231. Conte d'hiver/A Winter's Tale (France 1992)

Director: Eric Rohmer

Starring: Charlotte Véry, Frederic van den Driessche, Michael Voletti, Herve Furic, Ava Loraschi

Cinematography: Luc Pages

Music: Sebastien Erms

Script: Eric Rohmer

Fact: The second of Rohmer's 'Four Seasons' quadrilogy....zzzz...

Fact/Lie: One of the many tests of being an intellectual is how you react to the phrase 'Winter's Tale'. If you think of Shakespeares 'The Winter's Tale', you're one of the clever ones; if you think of David Exeter's 'A Winter's Tale', you're more of an egg and chips/On the Buses sort of thicko, and if you think of the film's title in its original French form, you're just a conte..

In one line: Parisian woman waits in hope for the unlikely re-appearance of a former lover.

Summary

Felicie (Véry) has a 'whirlwind romance' with Charles (van den Driessche) whilst on holiday in Brittany. She mistakenly gives him the wrong address and they disappear from each other's lives. Five years later Felicie is living with her young daughter (the result of her holiday 'liaison') in her mother's house. She is torn between the bookish Loic (Furic), and her slightly chubby hairdresser boss Maxence (Voletti) who wants to take her to his provincial home town of Nevers*. All the time, she believes that she will find Charles again and she will be re-united with the true love of her life.

*There is no other French town like it. It's known locally as 'Nevers-le-Twain' and is twinned with Windsor.

_______________________________________________________________

A fairly standard Rohmer film - the lives and affairs of ordinary people are played out in a low-key fashion without the need for arty camerawork or editing. The film is very dialogue-heavy, particularly when Loic's twatty friends come round and play out the roles of the stereotyped Parisian intellectuals to great effect (ie. the audience wants to vomit at all times). Loic and Felicie's conversations are often no better, and there is a very long scene in which Pascal and Plato are lobbed into the dialogue like Robert Robinson -shaped hand grenades - presumably to impress, we, the paying public.

The nights are colder now.
maybe I should close the door,

Rohmer's films are very much like Woody Allen's films over the past thirty years, only without the laughs. Hang on, they are very much like Woody Allen's films over the past thirty years in so far as there are no laughs whatsoever. At least Rohmer doesn't try to be funny. If you've had the misfortune to sit through Small Time Crooks, Melinda and Melinda (fuckin' ell!), Celebrity, Manhattan Murder Mystery (the list continues forever), you'll know what I mean.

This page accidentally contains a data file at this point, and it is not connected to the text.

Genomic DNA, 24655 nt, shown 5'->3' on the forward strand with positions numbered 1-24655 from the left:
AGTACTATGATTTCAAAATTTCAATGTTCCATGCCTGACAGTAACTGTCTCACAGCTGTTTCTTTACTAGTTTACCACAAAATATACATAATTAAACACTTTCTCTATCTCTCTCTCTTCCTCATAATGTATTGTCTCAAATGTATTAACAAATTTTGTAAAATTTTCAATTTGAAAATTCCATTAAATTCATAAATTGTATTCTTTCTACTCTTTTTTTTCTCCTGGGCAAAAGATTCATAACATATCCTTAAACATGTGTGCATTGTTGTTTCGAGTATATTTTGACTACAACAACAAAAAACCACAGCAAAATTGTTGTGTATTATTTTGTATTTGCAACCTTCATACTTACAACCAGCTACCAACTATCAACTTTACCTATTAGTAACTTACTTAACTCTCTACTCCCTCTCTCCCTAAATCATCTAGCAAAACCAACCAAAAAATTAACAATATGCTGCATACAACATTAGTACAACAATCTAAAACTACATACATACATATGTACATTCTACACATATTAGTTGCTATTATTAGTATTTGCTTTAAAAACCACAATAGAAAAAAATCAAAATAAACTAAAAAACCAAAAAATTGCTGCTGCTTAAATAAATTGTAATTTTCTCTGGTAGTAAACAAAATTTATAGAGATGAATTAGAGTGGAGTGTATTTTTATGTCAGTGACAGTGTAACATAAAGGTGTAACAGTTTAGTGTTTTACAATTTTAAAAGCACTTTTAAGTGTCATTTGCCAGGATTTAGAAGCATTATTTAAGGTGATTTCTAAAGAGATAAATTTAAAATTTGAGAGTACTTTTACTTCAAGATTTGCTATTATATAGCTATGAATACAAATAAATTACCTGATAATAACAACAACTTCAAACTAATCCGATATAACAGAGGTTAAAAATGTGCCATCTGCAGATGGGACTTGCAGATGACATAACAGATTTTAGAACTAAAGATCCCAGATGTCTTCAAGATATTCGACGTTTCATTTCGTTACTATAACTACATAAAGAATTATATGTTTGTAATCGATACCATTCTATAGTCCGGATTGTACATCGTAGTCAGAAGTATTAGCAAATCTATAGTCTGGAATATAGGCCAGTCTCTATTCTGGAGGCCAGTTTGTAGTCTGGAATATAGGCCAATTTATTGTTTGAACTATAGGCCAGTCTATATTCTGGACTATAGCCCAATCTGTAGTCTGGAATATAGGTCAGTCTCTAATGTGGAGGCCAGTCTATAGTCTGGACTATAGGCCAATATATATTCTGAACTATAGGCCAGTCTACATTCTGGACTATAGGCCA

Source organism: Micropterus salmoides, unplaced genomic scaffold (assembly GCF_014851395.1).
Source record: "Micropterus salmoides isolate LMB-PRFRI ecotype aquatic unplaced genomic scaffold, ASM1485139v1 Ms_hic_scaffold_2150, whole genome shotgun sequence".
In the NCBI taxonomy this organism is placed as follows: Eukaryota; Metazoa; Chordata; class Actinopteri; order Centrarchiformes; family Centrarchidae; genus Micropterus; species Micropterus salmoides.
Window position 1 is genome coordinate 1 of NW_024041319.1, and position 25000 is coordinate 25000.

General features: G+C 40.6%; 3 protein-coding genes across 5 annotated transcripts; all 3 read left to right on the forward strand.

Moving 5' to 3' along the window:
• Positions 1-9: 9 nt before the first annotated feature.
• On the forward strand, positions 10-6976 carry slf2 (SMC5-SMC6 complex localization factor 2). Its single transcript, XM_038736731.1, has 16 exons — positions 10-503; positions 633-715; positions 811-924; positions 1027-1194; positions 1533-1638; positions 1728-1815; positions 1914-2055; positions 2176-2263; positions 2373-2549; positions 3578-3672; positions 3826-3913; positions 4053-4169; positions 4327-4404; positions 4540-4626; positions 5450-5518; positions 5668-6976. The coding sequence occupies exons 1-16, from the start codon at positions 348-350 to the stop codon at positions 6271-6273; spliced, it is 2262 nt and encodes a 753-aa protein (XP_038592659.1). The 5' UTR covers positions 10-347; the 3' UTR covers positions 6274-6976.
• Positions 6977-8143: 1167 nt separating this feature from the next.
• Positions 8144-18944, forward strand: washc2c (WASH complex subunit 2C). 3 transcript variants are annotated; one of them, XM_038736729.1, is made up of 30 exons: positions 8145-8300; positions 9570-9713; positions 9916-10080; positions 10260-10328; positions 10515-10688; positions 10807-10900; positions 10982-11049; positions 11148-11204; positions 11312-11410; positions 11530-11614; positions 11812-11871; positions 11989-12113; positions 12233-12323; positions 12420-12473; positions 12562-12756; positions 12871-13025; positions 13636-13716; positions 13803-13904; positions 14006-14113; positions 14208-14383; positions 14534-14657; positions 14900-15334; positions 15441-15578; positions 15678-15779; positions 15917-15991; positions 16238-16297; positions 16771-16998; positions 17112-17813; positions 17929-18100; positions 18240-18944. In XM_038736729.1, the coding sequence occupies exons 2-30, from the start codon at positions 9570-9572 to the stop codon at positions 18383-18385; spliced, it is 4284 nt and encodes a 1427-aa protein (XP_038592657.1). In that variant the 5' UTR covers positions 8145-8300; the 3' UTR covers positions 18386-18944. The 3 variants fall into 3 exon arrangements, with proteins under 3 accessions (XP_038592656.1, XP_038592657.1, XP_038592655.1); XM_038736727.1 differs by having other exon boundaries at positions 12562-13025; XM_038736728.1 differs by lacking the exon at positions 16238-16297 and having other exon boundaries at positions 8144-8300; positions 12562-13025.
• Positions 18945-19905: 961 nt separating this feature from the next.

And anyway the snow has
covered all your footsteps

""'ey lad: did you give me one on 'olidee five years ago?"

 (Norman Stanley Fletcher voice) "What - with these feet?"

Felicie wants Charles because he is 'a man's man' (in other words he gave her one on holiday and didn't go on about it) and tries to spurn the intentions of the two suitors who are offering her kindness and security.

And I can follow you no more.
The fire still burns at night,
my memories are warm and clear;

I sat there thinking 'you've got a fucking cheek' because Felicie's ok, but nothing to write home about:

But then again, she's better than him. And I'm getting real life mixed up with the fictional world of film once again.

It's a bit pretentious (there are very tenuous connections with the similarly named Shakespeare play - a pompous version of which is seen in the film when Loic and Felicie enjoy a night at the theatre), but if you like French film (decent, non-genre stuff and not historical cack like The Horseman on the Roof or even worse French farce/comedy like Les Visiteurs), you'll probably like this.

but everybody knows
it's hard to be alone at this time of year

Even better than watching a French film, is watching a French film and using the opportunity  to try out your Eddie Waring impression by reading out the names of the cast list of the film in Eddie's rich but bizarre Yorkshire baritone. I've probably mentioned this before, but you might not have understood what I was getting at. So, if, for example, you start off with a basic 'ULL KING - STON RO-VAZZ', you can progress to 'GE-RAHHDD DE-PAR_DEEYOO' to 'DAN-YELL ORRRRR-TOY' and best of all - 'IS-A-BELL OO-PURR' in a manner of seconds

Felicie bitterly regretted Loic's decision to invite the slimmed down 'Rafa' Benitez  and Marti Caine to their bi-monthly 'Nil Satis' night.

It was only a winter's tale,
Just another winter's tale,

You can try it on this cast if you want. Obviously 'Catherine Véry' is not great, but 'FRI-DE-RICK VAN-DEN DRIE-SSCHE' is outstanding in anyone's book and he's not even remotely French sounding!

And why should the world take notice
of one more love that's failed?

In fact, you could work your way through the Four Seasons quartet using a different rugby league commentator for each film. Now I only know Eddie and the aptly named Ray French from rugby league, so I'd use  Bill McLaren and maybe Bill Beaumont for the spring and summer tales, but you can use any commentator for any of Rohmer's films.

Ron Pickering (for example) is a fantastic choice for The Green Lantern, whereas David Coleman's your man for Le Genou de Claire.

The choice - as always - is up to you, because.....

on a world~wide scale
we're just another winter's tale

http://uk.youtube.com/watch?v=v5Q1h3z83Ys

 

 ste@saintvespaluus.com